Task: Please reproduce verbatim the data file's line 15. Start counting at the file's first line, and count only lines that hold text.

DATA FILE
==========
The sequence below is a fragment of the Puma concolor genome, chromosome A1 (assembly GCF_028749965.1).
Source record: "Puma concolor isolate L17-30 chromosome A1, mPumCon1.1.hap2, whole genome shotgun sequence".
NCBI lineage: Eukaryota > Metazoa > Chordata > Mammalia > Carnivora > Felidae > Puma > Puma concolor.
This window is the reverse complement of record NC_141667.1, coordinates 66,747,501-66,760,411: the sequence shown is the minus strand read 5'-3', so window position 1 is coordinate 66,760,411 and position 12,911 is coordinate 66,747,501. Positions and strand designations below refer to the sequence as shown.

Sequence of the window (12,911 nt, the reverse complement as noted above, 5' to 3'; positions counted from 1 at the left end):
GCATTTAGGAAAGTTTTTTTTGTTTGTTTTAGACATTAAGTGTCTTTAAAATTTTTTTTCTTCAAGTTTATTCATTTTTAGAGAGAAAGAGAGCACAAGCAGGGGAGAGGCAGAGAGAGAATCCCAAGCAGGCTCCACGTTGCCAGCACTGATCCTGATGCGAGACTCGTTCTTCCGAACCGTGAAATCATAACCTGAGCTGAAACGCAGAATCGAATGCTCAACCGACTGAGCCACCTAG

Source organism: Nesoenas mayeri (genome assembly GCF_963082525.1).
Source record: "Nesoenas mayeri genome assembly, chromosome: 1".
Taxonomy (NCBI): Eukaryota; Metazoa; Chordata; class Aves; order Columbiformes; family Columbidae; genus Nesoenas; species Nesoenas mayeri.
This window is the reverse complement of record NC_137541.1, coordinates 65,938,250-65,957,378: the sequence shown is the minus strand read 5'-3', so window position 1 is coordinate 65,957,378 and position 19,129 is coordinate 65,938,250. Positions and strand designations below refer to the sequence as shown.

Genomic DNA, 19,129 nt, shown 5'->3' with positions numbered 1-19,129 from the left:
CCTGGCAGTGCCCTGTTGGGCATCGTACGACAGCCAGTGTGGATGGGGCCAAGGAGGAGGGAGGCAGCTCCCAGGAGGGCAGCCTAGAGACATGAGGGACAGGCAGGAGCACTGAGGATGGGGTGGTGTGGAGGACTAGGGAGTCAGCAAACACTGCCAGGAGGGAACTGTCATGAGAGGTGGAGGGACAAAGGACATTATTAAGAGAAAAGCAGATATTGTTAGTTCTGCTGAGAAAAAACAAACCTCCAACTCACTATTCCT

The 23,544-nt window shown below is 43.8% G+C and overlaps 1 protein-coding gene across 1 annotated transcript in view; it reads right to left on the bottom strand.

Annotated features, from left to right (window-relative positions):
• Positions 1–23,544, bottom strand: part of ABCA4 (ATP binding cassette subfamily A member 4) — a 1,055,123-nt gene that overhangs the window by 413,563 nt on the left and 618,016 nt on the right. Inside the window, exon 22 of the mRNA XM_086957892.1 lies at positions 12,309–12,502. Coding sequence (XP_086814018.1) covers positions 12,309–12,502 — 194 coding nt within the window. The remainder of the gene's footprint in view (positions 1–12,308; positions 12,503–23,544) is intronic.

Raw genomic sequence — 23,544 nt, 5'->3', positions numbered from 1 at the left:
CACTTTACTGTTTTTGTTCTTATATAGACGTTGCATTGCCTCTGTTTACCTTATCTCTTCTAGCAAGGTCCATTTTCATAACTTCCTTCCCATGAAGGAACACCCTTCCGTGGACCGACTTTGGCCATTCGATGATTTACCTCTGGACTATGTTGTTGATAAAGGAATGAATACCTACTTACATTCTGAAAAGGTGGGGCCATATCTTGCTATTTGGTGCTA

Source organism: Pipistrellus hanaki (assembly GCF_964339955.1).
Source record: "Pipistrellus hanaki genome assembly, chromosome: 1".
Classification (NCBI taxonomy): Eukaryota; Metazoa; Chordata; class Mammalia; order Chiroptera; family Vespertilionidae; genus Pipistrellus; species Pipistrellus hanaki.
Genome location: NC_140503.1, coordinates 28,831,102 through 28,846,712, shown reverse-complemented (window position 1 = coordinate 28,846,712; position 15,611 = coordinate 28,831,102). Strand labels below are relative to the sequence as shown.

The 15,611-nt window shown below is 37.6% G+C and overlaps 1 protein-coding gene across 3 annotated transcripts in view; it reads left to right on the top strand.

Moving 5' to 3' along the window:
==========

• Positions 1–23,544, bottom strand: part of ABCA4 (ATP binding cassette subfamily A member 4) — a 1,055,123-nt gene that overhangs the window by 413,563 nt on the left and 618,016 nt on the right. Inside the window, exon 22 of the mRNA XM_086957892.1 lies at positions 12,309–12,502. Coding sequence (XP_086814018.1) covers positions 12,309–12,502 — 194 coding nt within the window. The remainder of the gene's footprint in view (positions 1–12,308; positions 12,503–23,544) is intronic.